|Posted on June 14, 2019 at 9:10 AM||comments (0)|
Travel is important because it fundamentally transforms us. This experience of waking up to the power of your own transformation fires you up to “be the change you want to see in the world,” as Gandhi puts it.
By taking a break from your daily life, unplugging from the pulls and pushes of technology and engaging in new activities in new places, you have an easier opportunity to release unwanted habits. Also, it is empowering to surround yourself with people who don't know the encyclopedia of your past. It reinforces your willingness to broaden your horizons, to get unstuck and to move in new directions.
Here are my top 10 reasons why travel is important:
1. Provides learning and education about places and history
2. Connects us to other cultures and people
3. Slows us down: Gives us a break from our fast-paced lives
4. Expands our awareness and introduces us to greater diversity
5. Helps us break habits: mentally, physically, and emotionally
6. Gives us time to heal, reduces stress and helps us regain enthusiasm for life
7.Stokes curiosity and awakens our inner child by offering us new, “first-time” experiences
8. Promotes patience by releasing heavy expectations of the “one right way” mentality thereby allowing life to flow more organically
9. Invites the opportunity to get lost and face one’s fears of the unknown
10. Helps you get to know yourself better: the true you is rediscovered
|Posted on April 3, 2018 at 8:50 PM||comments (0)|
|Posted on March 2, 2018 at 6:45 AM||comments (0)|
By John Gardiner
A school trip to the heart of the ancient world will bring history off the page and into the real life experience of your history, philosophy or Classics students.
The birthplace of democracy, the seat of great philosophical thinking, home to some of the world’s most impressive ancient architecture; Greece has much to offer students of history, Classics or philosophy.
On a residential trip to Athens and Olympia, students are able to get up close and personal with the stunning Acropolis in Athens, the ancient city of Delphi, and Olympia, home to the original Olympic Games. All of these sites embody the spirit and culture of ancient Greece, helping to bring back to life the students’ studies of what can seem like long-dead languages, battles and free thinkers.
No residential trip of Greece would be complete without a visit to Athens and its Acropolis. The Acropolis is a part of town which is given special protection and fortification from invasion, which is why the Greeks built all their most important buildings and temples at this spot. Part of its protection, of course, is that it is built on the city’s highest hill, so make sure students have suitable footwear for the walk up there, and plenty of water.
The trip will be well worth any complaining on the way, as students are able to wander around the Acropolis drinking in the architectural beauty of the ruins here. The most impressive of all is the Parthenon. Built in the fifth century by Pericles, the breathtaking structure was constructed as a monument to Greek civilisation and is just as impressive by today’s standards. But this is not the only structure on the Acropolis worth seeing; students should explore the Erecthion, the temple which makes up part of the Parthenon, the Temple of Athena Nike, and below it the Theatre of Dionysus and Odeon of Herodes Atticus.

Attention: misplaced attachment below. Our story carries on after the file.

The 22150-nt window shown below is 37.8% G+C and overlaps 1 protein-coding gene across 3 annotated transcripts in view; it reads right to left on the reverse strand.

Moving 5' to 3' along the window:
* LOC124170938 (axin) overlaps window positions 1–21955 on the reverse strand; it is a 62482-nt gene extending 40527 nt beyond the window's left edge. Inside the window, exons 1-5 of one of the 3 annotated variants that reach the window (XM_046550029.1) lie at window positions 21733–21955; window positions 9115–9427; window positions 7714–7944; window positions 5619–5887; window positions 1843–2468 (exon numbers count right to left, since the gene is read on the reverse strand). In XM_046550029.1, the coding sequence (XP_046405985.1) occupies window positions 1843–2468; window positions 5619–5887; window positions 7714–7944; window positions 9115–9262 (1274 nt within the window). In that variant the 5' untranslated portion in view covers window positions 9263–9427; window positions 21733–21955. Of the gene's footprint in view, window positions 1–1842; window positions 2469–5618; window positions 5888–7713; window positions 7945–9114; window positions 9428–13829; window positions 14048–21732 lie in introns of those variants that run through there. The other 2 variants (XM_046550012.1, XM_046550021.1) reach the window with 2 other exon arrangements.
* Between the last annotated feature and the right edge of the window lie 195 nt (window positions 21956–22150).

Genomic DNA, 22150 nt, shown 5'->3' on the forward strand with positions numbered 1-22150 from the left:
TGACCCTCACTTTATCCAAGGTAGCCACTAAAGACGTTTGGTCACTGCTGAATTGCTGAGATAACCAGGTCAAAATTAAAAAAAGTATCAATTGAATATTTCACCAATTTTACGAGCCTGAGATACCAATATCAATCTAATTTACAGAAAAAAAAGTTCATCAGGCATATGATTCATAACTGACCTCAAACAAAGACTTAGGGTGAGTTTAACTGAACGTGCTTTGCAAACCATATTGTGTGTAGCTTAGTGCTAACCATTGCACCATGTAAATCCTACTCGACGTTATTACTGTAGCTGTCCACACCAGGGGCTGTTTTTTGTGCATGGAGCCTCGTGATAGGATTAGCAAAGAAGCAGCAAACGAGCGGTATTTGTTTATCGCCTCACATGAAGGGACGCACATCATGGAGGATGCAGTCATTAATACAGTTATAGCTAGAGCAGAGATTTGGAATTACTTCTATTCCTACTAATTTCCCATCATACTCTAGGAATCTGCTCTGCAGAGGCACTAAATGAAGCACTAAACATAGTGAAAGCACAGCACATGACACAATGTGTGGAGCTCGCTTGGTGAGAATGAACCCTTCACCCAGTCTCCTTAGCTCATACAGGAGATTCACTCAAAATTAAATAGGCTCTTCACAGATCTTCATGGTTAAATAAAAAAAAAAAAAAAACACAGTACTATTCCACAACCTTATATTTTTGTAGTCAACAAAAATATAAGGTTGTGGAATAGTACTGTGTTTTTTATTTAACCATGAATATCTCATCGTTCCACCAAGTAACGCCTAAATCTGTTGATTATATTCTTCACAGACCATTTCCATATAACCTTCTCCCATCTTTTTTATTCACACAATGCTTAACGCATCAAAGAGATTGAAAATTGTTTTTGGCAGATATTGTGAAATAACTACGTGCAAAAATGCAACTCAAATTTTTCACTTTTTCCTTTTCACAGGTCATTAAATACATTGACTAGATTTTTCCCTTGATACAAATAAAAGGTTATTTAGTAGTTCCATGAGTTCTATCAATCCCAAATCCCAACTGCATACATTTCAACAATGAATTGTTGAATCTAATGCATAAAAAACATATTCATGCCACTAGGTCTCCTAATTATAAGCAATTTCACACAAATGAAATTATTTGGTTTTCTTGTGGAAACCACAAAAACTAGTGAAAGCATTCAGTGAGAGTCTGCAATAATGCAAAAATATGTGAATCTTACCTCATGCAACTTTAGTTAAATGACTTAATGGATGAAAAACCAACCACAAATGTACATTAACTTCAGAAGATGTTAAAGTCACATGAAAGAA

Home to the oracle of ancient Greece and one of the centres of the Hellenic world, Delphi should play a part in any residential trip to Greece. Set at the foot of Mount Parnassos, Delphi offers some of the most impressive ruins in the country. Take a tour with your students which will include the Kastalia springs, where Greeks would purify themselves before taking the sacred path to the Temple of Apollo to meet the oracle. Your pupils will follow in their footsteps before visiting the amphitheatre, the great stadium and the fascinating Museum of Delphi.
The sports fans amongst your pupils will love Olympia, birthplace of the Olympic Games. Youngsters will be thrilled to see where the athletes lived and trained, while a guide informs them about the important religious and cultural aspects of the events.
Once your students have been to Greece and seen the sites of antiquity, they will return having a much deeper understanding of Greek history, culture and language. Contact a specialist educational travel tour operator to organise your residential tripScience Articles, and they will take care of all the details so that you can get on with bringing this fascinating ancient world back to life for your pupils.
ABOUT THE AUTHOR
John Gardiner is the Managing Director of The School Travel Company, a tour operator specialising in residential trip itineraries for school and youth groups to the UK, Europe and beyond. As a father and avid traveller, John is very passionate about providing students with valuable and engaging learning experiences outside of the classroom. By sharing his expert advice with teachers, he allows them to inspire their students and bring their studies to life.